Gold Chart Watchers Warn of Bigger Losses as Prices SlumpNicholas Larkin
For the past 16 months, gold rebounded every time prices neared $1,180 an ounce. Now the support has finally given out.
That’s a sign to analysts following chart patterns that losses will probably worsen as the end of stimulus from the Federal Reserve drives the dollar higher. Commerzbank AG says gold may retreat 4.8 percent to $1,092 in about a month and Clive Lambert, a technical analyst at FuturesTechs.com Ltd., pegged the next target at $1,089.
“The break of $1,180 was very clean and we haven’t really looked back since,” Lambert said today by phone from Leigh-on-Sea in England, east of London. “There’s no immediate support and we’re sticking with the trend.”
Gold investors have seen $5.9 billion wiped from the value of exchange-traded products in the past two weeks as the selloff that began in mid-July accelerated. Bullion reached a four-year low today as the dollar strengthened after Republicans gained control of the U.S. Senate and Bank of Japan Governor Haruhiko Kuroda said the BOJ could add more stimulus.
Price declines halted near $1,180 in June 2013, December and in early October. Gold traded at $1,147.55 by 5:31 p.m. in London, after sliding to the lowest since April 2010, according to Bloomberg generic pricing. The metal has declined 40 percent since reaching a record $1,921.17 in September 2011.
In technical analysis, investors and analysts study charts of trading patterns and prices to predict changes in an asset or security.
Bullion slid 28 percent in 2013, after advancing for a 12th year in 2012 as the Fed bought debt and kept interest rates at a record low. Policy makers ended bond-buying last month as the economy strengthened, adding to the case for higher borrowing costs.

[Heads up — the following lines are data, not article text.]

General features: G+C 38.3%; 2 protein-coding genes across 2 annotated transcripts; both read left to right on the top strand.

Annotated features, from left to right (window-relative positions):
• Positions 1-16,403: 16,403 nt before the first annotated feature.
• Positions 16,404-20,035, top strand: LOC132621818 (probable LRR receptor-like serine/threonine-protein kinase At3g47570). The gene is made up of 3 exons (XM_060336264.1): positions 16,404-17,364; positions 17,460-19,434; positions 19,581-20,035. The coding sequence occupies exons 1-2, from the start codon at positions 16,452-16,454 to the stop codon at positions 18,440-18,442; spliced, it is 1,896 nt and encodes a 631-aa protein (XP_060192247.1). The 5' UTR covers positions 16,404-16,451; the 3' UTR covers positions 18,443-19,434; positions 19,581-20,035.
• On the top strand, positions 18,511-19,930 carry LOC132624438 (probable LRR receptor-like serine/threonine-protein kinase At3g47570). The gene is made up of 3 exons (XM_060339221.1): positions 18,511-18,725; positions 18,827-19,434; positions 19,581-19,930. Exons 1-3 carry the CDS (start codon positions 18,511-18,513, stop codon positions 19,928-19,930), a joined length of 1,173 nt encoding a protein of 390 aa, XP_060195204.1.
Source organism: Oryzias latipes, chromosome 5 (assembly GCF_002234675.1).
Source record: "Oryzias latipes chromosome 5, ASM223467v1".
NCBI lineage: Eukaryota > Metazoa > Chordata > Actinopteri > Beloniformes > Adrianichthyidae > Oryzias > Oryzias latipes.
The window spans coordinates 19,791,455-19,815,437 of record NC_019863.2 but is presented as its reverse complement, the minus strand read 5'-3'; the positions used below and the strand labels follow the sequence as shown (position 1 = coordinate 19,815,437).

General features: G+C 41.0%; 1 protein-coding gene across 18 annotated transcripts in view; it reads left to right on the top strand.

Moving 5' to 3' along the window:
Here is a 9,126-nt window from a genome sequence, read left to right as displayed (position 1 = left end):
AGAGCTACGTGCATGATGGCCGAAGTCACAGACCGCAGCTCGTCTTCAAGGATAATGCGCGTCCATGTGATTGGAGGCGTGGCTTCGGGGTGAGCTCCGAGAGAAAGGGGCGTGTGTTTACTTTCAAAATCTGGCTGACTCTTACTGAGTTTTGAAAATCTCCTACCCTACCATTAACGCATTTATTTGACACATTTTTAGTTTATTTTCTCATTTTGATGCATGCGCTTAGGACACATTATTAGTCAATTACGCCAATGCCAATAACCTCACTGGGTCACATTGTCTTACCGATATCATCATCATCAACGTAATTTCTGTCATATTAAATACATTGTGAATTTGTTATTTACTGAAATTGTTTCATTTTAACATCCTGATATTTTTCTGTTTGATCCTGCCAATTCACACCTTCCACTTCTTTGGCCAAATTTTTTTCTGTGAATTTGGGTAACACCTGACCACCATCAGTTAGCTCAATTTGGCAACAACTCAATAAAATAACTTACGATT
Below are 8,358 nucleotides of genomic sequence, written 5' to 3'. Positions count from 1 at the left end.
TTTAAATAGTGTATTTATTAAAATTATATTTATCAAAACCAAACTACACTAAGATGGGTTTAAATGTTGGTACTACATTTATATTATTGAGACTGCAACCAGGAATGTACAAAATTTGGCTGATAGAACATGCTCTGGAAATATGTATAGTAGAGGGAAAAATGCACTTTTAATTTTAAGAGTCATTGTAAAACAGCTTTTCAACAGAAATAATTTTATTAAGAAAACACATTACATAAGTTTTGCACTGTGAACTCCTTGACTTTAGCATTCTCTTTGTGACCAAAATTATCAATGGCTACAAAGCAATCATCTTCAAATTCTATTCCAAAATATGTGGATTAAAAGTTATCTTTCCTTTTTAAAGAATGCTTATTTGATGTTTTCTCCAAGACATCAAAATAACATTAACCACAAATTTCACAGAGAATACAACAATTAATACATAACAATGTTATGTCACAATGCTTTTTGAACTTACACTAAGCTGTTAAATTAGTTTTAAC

Lambert’s target of $1,089 represents the halfway point of a rally from April 2001 to 2011. Karen Jones, a London-based analyst at Commerzbank, relied on a tool known as a pivot line over four decades to highlight her $1,092 target.
“There’s a good chance we will test and break through $1,092,” Jones said. “It’s going to get interesting because between $1,092 and $1,000, which is a psychological level and about where top of the previous range was, I think you should see some kind of stabilization.”
Below $1,000, another target would be about $946, near the 78.6 percent retracement of the rally from 2008 to the record in 2011. It’s one of the levels singled out in Fibonacci analysis.
Lower prices have so far failed to attract buying though gold-backed exchange-traded products, with about $7.5 billion being wiped from the value of the holdings this year, data compiled by Bloomberg show. Investors are holding 1,643.4 metric tons through the funds, the least since August 2009.
There are signs that prices may have fallen too fast. Gold’s 14-day relative-strength index has since Oct. 31 held below 30, a level that suggests to some traders studying charts that prices may be poised to rebound. It was at 21.4 today.
“Quite often, when markets are strongly trending, they can remain oversold,” said Lambert. “Trying to pick a bottom because the market is oversold is very dangerous.”